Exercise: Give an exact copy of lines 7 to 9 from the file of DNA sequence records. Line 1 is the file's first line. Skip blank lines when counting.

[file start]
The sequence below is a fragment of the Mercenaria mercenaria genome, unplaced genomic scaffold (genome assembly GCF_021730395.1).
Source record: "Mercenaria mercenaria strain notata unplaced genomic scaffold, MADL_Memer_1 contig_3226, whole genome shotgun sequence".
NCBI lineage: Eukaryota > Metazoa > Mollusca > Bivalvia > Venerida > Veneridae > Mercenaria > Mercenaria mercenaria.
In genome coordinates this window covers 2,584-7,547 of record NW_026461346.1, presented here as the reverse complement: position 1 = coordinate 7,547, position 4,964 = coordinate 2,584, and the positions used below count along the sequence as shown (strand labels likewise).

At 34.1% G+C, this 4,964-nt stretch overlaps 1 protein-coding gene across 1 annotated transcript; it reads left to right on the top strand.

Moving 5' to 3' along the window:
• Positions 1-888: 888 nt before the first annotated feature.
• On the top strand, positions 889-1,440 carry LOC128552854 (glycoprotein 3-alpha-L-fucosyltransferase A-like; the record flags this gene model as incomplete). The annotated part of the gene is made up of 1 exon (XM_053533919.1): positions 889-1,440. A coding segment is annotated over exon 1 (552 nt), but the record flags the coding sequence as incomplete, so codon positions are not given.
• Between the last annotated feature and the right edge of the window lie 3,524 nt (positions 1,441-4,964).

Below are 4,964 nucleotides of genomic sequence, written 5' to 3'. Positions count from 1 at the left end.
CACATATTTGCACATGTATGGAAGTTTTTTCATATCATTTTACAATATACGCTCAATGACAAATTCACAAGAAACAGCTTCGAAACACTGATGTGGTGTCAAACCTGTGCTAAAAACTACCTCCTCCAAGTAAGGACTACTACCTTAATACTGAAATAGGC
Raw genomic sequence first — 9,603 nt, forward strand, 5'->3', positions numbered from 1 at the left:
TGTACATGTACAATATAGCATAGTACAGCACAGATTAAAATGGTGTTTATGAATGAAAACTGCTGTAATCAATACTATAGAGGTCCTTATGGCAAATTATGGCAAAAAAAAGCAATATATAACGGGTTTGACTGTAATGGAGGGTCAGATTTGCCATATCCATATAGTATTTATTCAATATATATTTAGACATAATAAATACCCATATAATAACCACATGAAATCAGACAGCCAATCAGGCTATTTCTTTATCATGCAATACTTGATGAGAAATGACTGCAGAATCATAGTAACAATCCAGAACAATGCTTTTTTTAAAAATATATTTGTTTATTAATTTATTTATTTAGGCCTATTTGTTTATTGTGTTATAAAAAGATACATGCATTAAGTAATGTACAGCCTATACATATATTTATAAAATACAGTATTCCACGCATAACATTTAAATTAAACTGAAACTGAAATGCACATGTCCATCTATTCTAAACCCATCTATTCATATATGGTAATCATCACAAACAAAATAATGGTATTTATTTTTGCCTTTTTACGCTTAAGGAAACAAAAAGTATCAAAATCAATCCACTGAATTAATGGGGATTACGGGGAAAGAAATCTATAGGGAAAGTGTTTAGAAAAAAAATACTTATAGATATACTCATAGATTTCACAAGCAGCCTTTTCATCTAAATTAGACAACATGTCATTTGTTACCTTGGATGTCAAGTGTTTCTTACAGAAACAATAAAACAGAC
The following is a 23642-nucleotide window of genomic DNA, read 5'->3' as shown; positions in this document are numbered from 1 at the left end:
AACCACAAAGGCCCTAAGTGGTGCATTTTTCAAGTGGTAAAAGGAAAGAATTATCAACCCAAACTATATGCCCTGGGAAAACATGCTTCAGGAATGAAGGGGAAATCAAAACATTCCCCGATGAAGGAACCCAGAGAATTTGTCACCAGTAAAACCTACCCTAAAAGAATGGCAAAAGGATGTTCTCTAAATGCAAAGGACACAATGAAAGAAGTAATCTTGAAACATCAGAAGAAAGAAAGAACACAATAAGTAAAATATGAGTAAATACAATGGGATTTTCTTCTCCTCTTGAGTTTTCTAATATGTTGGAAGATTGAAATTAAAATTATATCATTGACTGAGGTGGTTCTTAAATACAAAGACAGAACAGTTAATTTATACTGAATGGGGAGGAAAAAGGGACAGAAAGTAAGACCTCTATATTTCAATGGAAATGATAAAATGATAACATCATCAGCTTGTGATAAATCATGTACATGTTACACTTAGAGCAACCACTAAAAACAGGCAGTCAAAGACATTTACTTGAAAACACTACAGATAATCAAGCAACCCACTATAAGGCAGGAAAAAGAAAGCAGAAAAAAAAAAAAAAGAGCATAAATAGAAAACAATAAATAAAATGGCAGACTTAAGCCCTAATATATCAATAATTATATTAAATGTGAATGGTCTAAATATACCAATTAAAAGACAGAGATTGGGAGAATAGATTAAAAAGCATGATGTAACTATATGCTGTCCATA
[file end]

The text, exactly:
• Positions 1-888: 888 nt before the first annotated feature.
• On the top strand, positions 889-1,440 carry LOC128552854 (glycoprotein 3-alpha-L-fucosyltransferase A-like; the record flags this gene model as incomplete). The annotated part of the gene is made up of 1 exon (XM_053533919.1): positions 889-1,440. A coding segment is annotated over exon 1 (552 nt), but the record flags the coding sequence as incomplete, so codon positions are not given.
• Between the last annotated feature and the right edge of the window lie 3,524 nt (positions 1,441-4,964).